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Can freedom win again in Kansas?

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This is a really big deal:

On June 24, the U.S. Supreme Court’s conservative majority overturned the constitutional right to abortion in Dobbs v. Jackson Women’s Health Organization, saying they were sending the issue of abortion back to the voters. But voters don’t make their decisions in a vacuum, and we’re already seeing how the politics of abortion have changed in Kansas. On Aug. 2, Kansans will vote on a state constitutional amendment that would clarify [extremely sic] that the state’s bill of rights does not protect Kansans’ right to an abortion. And even though the state leans Republican, new polling and fundraising numbers suggest it’s a close race.

The proposed amendment, as its supporters are quick to point out, wouldn’t ban abortion, but it would remove one of the biggest obstacles to making abortion illegal in Kansas. In 2019, the state Supreme Court ruled that the right to bodily autonomy in the state’s bill of rights includes the right to abortion — separate from any rights guaranteed (or not guaranteed) by the U.S. Constitution. So even if Kansas’s Democratic governor, Laura Kelly, loses in November, the state’s Republican-controlled legislature wouldn’t be able to pass much anti-abortion legislation at all. And Kansas would continue to be an island of abortion access as surrounding states ban abortion. If the amendment passes, on the other hand, the Kansas constitution would no longer protect abortion and more restrictions are likely, particularly if Republicans take back the governor’s mansion in the midterm elections.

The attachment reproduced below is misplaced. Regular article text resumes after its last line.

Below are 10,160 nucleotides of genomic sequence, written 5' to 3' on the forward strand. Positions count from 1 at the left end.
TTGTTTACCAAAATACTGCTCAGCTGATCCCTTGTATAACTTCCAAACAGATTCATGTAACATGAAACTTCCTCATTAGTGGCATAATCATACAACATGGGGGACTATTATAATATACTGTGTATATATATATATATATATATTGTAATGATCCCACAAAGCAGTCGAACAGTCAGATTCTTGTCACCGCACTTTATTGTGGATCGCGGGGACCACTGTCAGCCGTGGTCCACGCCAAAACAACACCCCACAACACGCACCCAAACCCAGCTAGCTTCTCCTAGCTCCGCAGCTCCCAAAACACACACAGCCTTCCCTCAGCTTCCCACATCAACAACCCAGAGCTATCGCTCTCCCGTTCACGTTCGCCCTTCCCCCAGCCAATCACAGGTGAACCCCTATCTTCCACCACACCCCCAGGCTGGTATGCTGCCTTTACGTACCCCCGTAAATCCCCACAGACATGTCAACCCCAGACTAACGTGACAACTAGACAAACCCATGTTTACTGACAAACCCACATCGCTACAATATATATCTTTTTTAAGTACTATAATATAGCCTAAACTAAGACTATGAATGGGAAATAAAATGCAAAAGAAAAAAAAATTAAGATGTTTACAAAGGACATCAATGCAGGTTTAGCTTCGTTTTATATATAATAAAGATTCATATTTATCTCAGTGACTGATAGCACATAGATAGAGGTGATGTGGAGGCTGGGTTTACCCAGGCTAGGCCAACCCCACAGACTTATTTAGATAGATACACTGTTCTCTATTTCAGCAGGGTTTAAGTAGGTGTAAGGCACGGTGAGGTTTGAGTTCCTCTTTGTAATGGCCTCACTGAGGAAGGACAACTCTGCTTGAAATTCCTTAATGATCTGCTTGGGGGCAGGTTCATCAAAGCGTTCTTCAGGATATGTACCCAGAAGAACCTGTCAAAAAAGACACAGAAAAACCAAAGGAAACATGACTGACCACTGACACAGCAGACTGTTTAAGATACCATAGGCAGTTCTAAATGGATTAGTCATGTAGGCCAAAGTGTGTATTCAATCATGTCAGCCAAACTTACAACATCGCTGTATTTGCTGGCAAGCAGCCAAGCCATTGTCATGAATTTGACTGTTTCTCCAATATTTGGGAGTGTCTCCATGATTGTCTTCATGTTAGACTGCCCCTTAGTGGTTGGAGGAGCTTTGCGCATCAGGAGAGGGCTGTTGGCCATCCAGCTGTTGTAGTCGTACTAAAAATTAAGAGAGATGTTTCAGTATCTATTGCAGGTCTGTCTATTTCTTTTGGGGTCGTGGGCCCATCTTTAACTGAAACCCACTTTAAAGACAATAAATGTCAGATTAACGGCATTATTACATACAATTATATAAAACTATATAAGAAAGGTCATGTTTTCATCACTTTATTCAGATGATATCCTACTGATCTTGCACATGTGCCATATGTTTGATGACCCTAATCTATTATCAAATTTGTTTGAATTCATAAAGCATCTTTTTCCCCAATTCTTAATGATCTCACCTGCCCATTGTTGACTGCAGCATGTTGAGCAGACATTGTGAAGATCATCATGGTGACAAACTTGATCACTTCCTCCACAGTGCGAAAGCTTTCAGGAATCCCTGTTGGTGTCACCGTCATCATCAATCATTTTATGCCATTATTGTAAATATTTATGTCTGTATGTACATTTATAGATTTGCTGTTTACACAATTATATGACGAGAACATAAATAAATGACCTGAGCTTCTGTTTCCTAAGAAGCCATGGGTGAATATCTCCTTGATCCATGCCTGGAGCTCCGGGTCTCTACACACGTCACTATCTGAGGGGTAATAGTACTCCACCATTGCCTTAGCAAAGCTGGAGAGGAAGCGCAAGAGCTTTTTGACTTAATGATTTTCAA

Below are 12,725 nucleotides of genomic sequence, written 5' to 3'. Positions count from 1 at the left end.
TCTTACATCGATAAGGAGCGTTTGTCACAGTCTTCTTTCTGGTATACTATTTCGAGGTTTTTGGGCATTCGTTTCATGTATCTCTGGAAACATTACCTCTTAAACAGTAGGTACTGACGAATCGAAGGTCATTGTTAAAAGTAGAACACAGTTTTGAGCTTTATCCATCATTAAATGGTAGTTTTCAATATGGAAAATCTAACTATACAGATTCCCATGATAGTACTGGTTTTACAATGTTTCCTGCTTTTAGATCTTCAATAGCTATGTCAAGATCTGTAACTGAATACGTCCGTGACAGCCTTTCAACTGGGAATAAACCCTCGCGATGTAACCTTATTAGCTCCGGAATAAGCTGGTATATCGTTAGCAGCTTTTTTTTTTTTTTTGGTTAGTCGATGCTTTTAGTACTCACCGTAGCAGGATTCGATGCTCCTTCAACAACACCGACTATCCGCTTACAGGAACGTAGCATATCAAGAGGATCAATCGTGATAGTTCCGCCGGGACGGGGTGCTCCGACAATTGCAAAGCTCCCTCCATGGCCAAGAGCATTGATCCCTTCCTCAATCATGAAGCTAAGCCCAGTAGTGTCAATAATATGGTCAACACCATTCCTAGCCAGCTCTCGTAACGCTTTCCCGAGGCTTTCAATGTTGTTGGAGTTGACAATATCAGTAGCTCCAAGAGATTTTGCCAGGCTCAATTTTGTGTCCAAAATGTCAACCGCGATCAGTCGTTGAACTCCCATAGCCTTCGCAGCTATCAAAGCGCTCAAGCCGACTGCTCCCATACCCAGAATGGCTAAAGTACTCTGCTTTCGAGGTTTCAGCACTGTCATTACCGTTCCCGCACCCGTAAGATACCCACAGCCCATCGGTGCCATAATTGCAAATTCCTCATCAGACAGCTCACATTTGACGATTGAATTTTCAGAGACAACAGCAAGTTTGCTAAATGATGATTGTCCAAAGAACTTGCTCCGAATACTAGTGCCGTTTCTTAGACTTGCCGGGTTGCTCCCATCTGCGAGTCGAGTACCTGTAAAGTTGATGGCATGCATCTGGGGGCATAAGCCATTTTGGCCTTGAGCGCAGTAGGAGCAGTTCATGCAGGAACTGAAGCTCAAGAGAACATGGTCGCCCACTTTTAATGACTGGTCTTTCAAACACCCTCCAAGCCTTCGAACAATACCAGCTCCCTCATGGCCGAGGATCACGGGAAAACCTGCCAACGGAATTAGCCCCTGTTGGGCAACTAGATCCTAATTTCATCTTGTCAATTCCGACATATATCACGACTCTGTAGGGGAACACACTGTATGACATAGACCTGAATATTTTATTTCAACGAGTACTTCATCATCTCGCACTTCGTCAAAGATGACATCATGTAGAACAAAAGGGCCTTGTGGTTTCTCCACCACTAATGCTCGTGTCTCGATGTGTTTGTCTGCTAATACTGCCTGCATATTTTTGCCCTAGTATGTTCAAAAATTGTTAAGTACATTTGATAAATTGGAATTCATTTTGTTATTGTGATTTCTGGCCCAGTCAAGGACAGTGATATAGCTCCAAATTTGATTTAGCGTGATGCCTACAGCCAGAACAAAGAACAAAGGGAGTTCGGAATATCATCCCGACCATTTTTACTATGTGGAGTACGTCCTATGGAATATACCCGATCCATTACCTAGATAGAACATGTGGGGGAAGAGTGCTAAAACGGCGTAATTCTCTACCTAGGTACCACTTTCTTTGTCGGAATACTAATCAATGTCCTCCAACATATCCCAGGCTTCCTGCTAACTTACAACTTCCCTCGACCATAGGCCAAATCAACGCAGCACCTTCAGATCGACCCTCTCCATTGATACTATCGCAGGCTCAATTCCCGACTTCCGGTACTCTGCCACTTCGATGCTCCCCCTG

The vote will be an early bellwether for how Americans are thinking about abortion in the lead-up to the midterms. According to the first publicly released poll of the campaign, conducted by co/efficient and shared exclusively with FiveThirtyEight, 47 percent of likely primary voters say they plan to vote for the amendment, while 43 percent say they plan to vote against it.1

This, of course, is why Republicans are so anxious to cover up any discussion about the consequences of the draconian abortion bans they favor. In a red state where pro-choice sentiment typically runs ahead of the Democratic Party, the idea that opponents of legal abortion don’t really mean what they say and your abortion for the right reasons won’t be prohibited and indeed perhaps isn’t an abortion at all is crucial to keeping cross-pressured voters on the train to violent patriarchy. Hopefully supporters of reproductive freedom in Kansas will be energized enough to stop this amendment from passing.

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